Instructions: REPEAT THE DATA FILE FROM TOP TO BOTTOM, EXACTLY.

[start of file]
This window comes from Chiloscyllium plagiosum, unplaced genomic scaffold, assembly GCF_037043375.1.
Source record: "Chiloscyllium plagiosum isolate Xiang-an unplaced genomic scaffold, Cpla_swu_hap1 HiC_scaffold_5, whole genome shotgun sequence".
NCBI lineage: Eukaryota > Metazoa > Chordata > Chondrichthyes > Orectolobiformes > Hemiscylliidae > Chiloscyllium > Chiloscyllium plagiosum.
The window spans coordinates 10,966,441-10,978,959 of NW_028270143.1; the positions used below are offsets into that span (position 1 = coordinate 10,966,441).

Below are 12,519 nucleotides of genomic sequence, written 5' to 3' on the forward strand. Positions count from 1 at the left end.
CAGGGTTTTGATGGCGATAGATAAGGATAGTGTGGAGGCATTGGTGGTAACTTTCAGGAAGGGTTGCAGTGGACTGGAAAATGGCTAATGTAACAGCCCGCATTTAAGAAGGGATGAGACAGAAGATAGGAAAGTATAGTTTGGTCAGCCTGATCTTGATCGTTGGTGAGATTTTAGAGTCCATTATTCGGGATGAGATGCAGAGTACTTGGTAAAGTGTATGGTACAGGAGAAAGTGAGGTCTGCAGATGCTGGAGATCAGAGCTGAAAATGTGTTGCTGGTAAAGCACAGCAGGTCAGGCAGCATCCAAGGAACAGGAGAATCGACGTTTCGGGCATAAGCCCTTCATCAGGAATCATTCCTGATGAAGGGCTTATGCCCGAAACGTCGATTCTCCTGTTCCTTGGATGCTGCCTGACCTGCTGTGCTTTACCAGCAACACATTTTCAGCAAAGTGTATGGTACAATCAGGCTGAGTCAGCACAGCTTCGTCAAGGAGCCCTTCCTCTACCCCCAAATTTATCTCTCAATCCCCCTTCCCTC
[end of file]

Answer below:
This window comes from Chiloscyllium plagiosum, unplaced genomic scaffold, assembly GCF_037043375.1.
Source record: "Chiloscyllium plagiosum isolate Xiang-an unplaced genomic scaffold, Cpla_swu_hap1 HiC_scaffold_5, whole genome shotgun sequence".
NCBI lineage: Eukaryota > Metazoa > Chordata > Chondrichthyes > Orectolobiformes > Hemiscylliidae > Chiloscyllium > Chiloscyllium plagiosum.
The window spans coordinates 10,966,441-10,978,959 of NW_028270143.1; the positions used below are offsets into that span (position 1 = coordinate 10,966,441).

Below are 12,519 nucleotides of genomic sequence, written 5' to 3' on the forward strand. Positions count from 1 at the left end.
CAGGGTTTTGATGGCGATAGATAAGGATAGTGTGGAGGCATTGGTGGTAACTTTCAGGAAGGGTTGCAGTGGACTGGAAAATGGCTAATGTAACAGCCCGCATTTAAGAAGGGATGAGACAGAAGATAGGAAAGTATAGTTTGGTCAGCCTGATCTTGATCGTTGGTGAGATTTTAGAGTCCATTATTCGGGATGAGATGCAGAGTACTTGGTAAAGTGTATGGTACAGGAGAAAGTGAGGTCTGCAGATGCTGGAGATCAGAGCTGAAAATGTGTTGCTGGTAAAGCACAGCAGGTCAGGCAGCATCCAAGGAACAGGAGAATCGACGTTTCGGGCATAAGCCCTTCATCAGGAATCATTCCTGATGAAGGGCTTATGCCCGAAACGTCGATTCTCCTGTTCCTTGGATGCTGCCTGACCTGCTGTGCTTTACCAGCAACACATTTTCAGCAAAGTGTATGGTACAATCAGGCTGAGTCAGCACAGCTTCGTCAAGGAGCCCTTCCTCTACCCCCAAATTTATCTCTCAATCCCCCTTCCCTC